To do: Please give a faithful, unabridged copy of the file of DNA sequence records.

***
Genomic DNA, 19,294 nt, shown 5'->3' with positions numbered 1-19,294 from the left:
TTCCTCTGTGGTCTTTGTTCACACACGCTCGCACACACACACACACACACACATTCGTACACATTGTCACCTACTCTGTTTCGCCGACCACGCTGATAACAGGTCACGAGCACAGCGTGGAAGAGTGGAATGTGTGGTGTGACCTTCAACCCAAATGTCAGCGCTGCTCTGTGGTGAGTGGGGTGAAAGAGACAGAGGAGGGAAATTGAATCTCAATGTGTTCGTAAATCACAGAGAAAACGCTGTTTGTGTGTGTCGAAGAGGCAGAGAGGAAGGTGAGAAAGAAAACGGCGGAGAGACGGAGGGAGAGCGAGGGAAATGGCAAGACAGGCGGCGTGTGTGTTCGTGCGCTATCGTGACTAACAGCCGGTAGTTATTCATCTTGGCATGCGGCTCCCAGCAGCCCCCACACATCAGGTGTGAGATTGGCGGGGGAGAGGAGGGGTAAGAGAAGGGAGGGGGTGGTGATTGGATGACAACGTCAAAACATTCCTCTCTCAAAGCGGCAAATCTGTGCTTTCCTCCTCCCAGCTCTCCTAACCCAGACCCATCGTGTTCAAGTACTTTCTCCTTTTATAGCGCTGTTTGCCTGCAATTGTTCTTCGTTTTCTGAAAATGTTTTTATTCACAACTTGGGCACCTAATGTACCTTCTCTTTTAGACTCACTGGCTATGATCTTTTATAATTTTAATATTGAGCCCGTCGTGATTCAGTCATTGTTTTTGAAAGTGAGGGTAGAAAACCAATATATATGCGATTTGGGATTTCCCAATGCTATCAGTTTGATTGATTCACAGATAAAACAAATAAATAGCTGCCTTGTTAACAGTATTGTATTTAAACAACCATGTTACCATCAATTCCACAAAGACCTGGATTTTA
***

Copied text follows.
Genomic DNA, 19,294 nt, shown 5'->3' with positions numbered 1-19,294 from the left:
TTCCTCTGTGGTCTTTGTTCACACACGCTCGCACACACACACACACACACACATTCGTACACATTGTCACCTACTCTGTTTCGCCGACCACGCTGATAACAGGTCACGAGCACAGCGTGGAAGAGTGGAATGTGTGGTGTGACCTTCAACCCAAATGTCAGCGCTGCTCTGTGGTGAGTGGGGTGAAAGAGACAGAGGAGGGAAATTGAATCTCAATGTGTTCGTAAATCACAGAGAAAACGCTGTTTGTGTGTGTCGAAGAGGCAGAGAGGAAGGTGAGAAAGAAAACGGCGGAGAGACGGAGGGAGAGCGAGGGAAATGGCAAGACAGGCGGCGTGTGTGTTCGTGCGCTATCGTGACTAACAGCCGGTAGTTATTCATCTTGGCATGCGGCTCCCAGCAGCCCCCACACATCAGGTGTGAGATTGGCGGGGGAGAGGAGGGGTAAGAGAAGGGAGGGGGTGGTGATTGGATGACAACGTCAAAACATTCCTCTCTCAAAGCGGCAAATCTGTGCTTTCCTCCTCCCAGCTCTCCTAACCCAGACCCATCGTGTTCAAGTACTTTCTCCTTTTATAGCGCTGTTTGCCTGCAATTGTTCTTCGTTTTCTGAAAATGTTTTTATTCACAACTTGGGCACCTAATGTACCTTCTCTTTTAGACTCACTGGCTATGATCTTTTATAATTTTAATATTGAGCCCGTCGTGATTCAGTCATTGTTTTTGAAAGTGAGGGTAGAAAACCAATATATATGCGATTTGGGATTTCCCAATGCTATCAGTTTGATTGATTCACAGATAAAACAAATAAATAGCTGCCTTGTTAACAGTATTGTATTTAAACAACCATGTTACCATCAATTCCACAAAGACCTGGATTTTA